Reverend Horton Heat (from the album Whole New Life available on Victory Records)
The Reverend Horton Heat plugs in Rock’n’Roll riffs to build album number twelve, the recently released Whole New Life. The force of the rockabilly raised up by Reverend Horton Heat is in place as Whole New Lifetakes him into a redesigned musical territory. Working on his vocals, the good Rev brought a fresh tone to his words as the musical backing of Whole New Lifetook steps into vintage studio sounds, Reverend Horton Heat recalling that ‘back in the 1950’s, reverb chambers were really hip and I always loved their warmth. I’m all about Sam Phillips and the things he did with tape machines and tape echo. I love that kind of production value, even if it is older than me! It really sent me to this whole other headspace where I worked with a lot of vintage gear on this album - some of which I built myself for a truly unique sound - ribbon, old tube microphones, pre-amps and stuff’. The vocal work was a match for the recording gear, the overall sound getting a bump from the band, the Reverend bringing in a new drummer (Arjuna (RJ) Contreras) and adding a piano (Matt Jordan) to the existing lineup of his guitar and long-time bass man, Jimbo Wallace.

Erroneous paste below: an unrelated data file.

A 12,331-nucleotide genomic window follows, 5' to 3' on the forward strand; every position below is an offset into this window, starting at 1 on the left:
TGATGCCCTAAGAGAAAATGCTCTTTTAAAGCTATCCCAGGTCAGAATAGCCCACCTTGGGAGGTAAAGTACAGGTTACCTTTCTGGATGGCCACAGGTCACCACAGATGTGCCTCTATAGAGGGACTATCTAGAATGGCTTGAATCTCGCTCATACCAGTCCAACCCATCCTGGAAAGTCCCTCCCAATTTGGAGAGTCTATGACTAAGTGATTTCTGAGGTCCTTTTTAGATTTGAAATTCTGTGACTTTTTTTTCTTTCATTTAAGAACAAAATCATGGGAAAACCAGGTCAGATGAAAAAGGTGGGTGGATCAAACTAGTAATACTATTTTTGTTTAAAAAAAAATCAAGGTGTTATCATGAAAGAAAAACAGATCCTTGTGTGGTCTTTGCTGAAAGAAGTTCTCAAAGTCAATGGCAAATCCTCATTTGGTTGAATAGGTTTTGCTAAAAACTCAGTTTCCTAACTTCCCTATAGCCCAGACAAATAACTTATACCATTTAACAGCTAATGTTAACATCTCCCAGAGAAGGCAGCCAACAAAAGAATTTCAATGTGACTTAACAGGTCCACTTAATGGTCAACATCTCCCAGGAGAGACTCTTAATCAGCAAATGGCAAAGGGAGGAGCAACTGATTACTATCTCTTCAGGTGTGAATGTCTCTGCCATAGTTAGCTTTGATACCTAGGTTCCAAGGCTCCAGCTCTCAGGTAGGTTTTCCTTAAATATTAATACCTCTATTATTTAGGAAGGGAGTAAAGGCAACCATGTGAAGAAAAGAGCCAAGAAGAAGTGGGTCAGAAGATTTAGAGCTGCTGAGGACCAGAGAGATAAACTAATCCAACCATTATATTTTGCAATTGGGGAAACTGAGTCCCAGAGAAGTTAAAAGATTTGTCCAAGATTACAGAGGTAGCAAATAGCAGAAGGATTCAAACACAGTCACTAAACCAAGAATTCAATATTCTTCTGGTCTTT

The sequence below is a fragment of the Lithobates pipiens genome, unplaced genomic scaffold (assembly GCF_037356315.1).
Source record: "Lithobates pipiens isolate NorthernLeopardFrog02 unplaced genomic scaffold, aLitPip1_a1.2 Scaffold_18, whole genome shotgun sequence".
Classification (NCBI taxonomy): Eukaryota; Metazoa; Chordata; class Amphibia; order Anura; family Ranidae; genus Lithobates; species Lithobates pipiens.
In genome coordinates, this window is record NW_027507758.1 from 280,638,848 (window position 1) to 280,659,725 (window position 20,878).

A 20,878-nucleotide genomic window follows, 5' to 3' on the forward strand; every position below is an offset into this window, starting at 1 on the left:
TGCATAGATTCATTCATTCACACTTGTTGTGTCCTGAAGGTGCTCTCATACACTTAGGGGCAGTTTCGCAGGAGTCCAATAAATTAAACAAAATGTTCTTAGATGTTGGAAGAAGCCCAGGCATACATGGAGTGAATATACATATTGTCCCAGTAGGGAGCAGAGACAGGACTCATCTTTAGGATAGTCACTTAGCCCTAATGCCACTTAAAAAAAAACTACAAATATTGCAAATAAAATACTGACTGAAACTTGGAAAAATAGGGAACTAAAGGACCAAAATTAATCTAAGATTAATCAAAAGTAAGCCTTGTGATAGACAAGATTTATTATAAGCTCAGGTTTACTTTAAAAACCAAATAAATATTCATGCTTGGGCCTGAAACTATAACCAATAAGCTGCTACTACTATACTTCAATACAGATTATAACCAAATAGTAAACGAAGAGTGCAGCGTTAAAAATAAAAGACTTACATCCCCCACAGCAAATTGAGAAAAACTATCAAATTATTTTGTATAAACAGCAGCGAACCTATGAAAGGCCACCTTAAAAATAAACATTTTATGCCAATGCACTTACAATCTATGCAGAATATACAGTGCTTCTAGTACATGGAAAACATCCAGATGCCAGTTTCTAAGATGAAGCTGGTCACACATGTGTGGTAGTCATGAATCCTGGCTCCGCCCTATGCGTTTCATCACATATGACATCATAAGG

A solid backbeat lays down a path for Reverend Horton Heat to shuffle into his Whole New Lifeas the title track opens the album with the hammer down. Thick notes warble and wobble as the pace slows when Reverend Horton Heat falls to his knees in supplication to make his plea in “Don’t Let Go of Me”. He sings of his troubles with a glint in his eye for “Hog Tyin’ Woman”, pounds out a beat to declare “Got It in My Pocket”, and sets rockabilly rhythms against a second line groove to head down “Tchoupitoulas Street”. Jubilation is the norm on Whole New Lifeas Reverend Horton Heat sketches a smile into words as the natural happy feet vibe of the music slaps and tickles the album tracks. The uplifting tone to the tales was intentional, Reverend Horton Heat feeling that Whole New Liferepresents ‘the most positive material I have ever written. It focuses heavily on rock and roll but there is a human interest parallel - songs about growing up poor, vices, marriage, having children and walking the rapturous streets of America’. Dawn breaks on a pounding beat as Reverend Horton Heat greets the day with “Sunrise Through the Powerlines” as wriggling riffs wrap around the boasts of “Perfect”. The rhythm twists and turns, teetering closer to the far borders of a beat as Whole New Lifebarrels through “Wonky” as the band breaks in a fast-clip trot on “Ride Before the Fall” and Reverend Horton Heat shakes, rattles, and rolls, nodding to The King as he roars into “Viva Las Vegas”.
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